What are Settlement Agreements?

Submitted by Matthew Moss on Mon, 10/14/2019 - 09:31
settlement agreements

Settlement Agreements

Settlement agreements (formerly known as compromise agreements) are legally binding contracts which can be used to prevent a particular claim arising during or after the employment relationship.

The requirements for a settlement agreement to be effective are contained in ERA 1996 s.203:

  • The settlement agreement must be in writing.
  • The settlement agreement must relate to particular proceedings
  • The employee must receive advice from a relevant independent advisor as to the terms and effect of the proposed agreement.
  • The advisor must be a qualified lawyer or independent centre adviser or a competent trade union official.
  • The advisor must be covered by professional indemnity insurance
  • The advisor must be identified in the agreement
  • The agreement must state that the above requirements are satisfied

The advantage of these documents is that usually an employee will waive the right to make a claim to a court or employment tribunal which are specifically provided for in the agreement.

Settlement agreements are a useful tool which can be tailored specifically to an individual’s needs and provide clarity on matters such as business protection, garden leave, pay and references.

As an employer, it can make commercial sense to offer an employee a settlement agreement rather than to go down the typically lengthy process of dismissing an employee for capability/conduct/redundancy and still have the possibility that the employee could still make a claim.

 

Settlement through solicitors/ or other appropriate parties

Settlement negotiations are usually ‘without prejudice’ therefore the employment tribunal are not entitled to know any details of the discussions.

Claimants are unlikely to achieve 100% of what their claim would be worth if they were to be successful following a hearing. The parties will need to be aware that the level of payment will reflect the fact that they are avoiding litigation and further legal costs.

The initial sums put forward in the settlement agreement do not usually reflect the figure each party will either offer or accept to settle a claim. Claimant advisers often ask for a higher figure than the one they have advised their clients is likely to be achieved on a settlement.

There will be typical stages at which a settlement might be arranged. A respondent may offer to settle as soon as the ET1 is received to reduce the costs and time of defending a claim.

To reach an agreement on the terms of the settlement agreement there must be give and take on both sides. The aim of the settlement agreement is to put prevent further costs, time and stress by taking the matter to an employment tribunal.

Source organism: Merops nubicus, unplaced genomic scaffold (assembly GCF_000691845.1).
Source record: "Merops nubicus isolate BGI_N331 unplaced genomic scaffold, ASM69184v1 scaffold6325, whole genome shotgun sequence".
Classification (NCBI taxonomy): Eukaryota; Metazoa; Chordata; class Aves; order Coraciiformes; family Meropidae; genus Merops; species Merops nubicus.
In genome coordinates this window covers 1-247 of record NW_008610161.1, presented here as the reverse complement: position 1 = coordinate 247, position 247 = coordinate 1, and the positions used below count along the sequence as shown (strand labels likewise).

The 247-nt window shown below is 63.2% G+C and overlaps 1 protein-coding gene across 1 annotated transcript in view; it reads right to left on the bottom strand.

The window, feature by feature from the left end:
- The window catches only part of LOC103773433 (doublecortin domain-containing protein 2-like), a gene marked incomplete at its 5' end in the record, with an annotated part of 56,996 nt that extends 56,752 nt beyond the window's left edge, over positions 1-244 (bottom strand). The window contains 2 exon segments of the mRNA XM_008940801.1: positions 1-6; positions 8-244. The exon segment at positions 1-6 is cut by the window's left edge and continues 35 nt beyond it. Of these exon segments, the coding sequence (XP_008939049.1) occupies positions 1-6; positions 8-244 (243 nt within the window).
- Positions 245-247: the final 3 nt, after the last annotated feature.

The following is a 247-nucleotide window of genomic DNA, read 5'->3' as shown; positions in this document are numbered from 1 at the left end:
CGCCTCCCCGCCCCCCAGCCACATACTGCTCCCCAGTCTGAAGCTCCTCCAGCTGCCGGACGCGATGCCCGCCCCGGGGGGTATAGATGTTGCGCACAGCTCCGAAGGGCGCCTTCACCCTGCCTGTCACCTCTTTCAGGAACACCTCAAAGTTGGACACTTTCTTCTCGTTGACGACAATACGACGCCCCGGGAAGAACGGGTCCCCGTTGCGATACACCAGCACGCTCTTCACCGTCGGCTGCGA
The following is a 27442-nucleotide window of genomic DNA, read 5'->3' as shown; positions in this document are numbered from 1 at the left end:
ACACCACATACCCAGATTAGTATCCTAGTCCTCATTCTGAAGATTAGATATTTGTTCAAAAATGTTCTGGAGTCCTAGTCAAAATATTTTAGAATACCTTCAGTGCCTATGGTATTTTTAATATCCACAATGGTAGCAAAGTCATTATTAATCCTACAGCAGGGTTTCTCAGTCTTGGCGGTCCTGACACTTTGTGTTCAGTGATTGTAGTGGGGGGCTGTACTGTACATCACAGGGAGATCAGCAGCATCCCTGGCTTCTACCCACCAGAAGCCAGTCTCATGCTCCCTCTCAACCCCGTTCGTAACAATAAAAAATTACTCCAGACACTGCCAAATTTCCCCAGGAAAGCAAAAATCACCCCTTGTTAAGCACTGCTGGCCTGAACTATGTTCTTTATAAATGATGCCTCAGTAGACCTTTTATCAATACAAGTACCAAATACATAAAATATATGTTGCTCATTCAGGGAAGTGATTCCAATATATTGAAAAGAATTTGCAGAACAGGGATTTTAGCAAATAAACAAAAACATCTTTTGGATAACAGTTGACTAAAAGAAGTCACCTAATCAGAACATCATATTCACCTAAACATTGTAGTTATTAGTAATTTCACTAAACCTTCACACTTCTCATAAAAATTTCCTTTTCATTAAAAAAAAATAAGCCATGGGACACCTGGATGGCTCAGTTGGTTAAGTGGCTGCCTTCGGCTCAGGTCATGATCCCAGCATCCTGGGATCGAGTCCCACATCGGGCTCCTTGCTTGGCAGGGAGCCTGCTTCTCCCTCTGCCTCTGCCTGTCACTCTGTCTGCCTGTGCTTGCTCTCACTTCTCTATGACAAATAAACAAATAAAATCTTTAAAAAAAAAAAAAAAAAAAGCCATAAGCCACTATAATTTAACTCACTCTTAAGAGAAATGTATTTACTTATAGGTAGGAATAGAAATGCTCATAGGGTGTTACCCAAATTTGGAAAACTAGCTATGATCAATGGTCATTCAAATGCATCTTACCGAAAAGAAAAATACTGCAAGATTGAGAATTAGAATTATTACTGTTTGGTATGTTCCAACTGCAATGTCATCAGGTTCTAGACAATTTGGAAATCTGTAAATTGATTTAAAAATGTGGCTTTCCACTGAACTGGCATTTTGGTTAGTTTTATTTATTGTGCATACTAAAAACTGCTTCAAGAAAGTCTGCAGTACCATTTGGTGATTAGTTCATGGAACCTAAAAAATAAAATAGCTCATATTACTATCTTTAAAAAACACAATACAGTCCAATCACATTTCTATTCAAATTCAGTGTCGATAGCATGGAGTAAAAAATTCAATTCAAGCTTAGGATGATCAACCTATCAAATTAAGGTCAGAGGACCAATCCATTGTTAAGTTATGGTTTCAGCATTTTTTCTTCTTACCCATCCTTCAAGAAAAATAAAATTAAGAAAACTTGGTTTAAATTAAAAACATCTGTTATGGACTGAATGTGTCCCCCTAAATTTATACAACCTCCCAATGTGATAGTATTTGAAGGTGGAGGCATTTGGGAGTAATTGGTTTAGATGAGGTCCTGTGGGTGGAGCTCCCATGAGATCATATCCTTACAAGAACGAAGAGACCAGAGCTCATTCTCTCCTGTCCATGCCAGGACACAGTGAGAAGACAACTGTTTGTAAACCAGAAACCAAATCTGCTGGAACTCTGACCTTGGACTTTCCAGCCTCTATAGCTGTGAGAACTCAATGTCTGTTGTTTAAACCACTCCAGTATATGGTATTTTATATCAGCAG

Settlement through ACAS

 

ACAS (Advisory, Conciliation and Arbitration Service) is a government funded independent party. It has a statutory duty under the Employment Tribunals Act 1996 s.18 to endeavour to promote a settlement of most disputes within the jurisdiction of employment tribunals.

ACAS’s primary function is to commence the Early Conciliation process, this is where ACAS try to resolve the dispute before a claim is brought to the employment tribunal.

If the parties reach a settlement through ACAS it will be recorded on a COT3, a COT3 is also legally binding and it is similar in purpose to a settlement agreement, though the COT3 tends to be more concise.

 

Settlement through the Employment Tribunal

 

There may be a settlement, either in the days running up to the hearing or at the tribunal before the hearing.

When this situation arises, the usual method is for the parties to draft a Tomlin order, a Tomlin order is a type of consent order. It recites that the parties have agreed terms of settlement, and orders that all further proceedings are stayed, but the parties are entitled to apply to court to enforce the agreed terms, should that become necessary, without having to commence new proceedings.

 

At Optimal Solicitors whatever the circumstances, whether it be limiting the risk of liability, or simply separating from a contractual relationship, we can assist with the process of introducing, negotiating and drafting a Settlement Agreement.

Author

Matthew Moss
Matthew Moss
Matthew is a highly motivated individual who assists employees and employers in a variety of employment law matters, including discrimination, unfair dismissal and negotiating settlement agreements.
 
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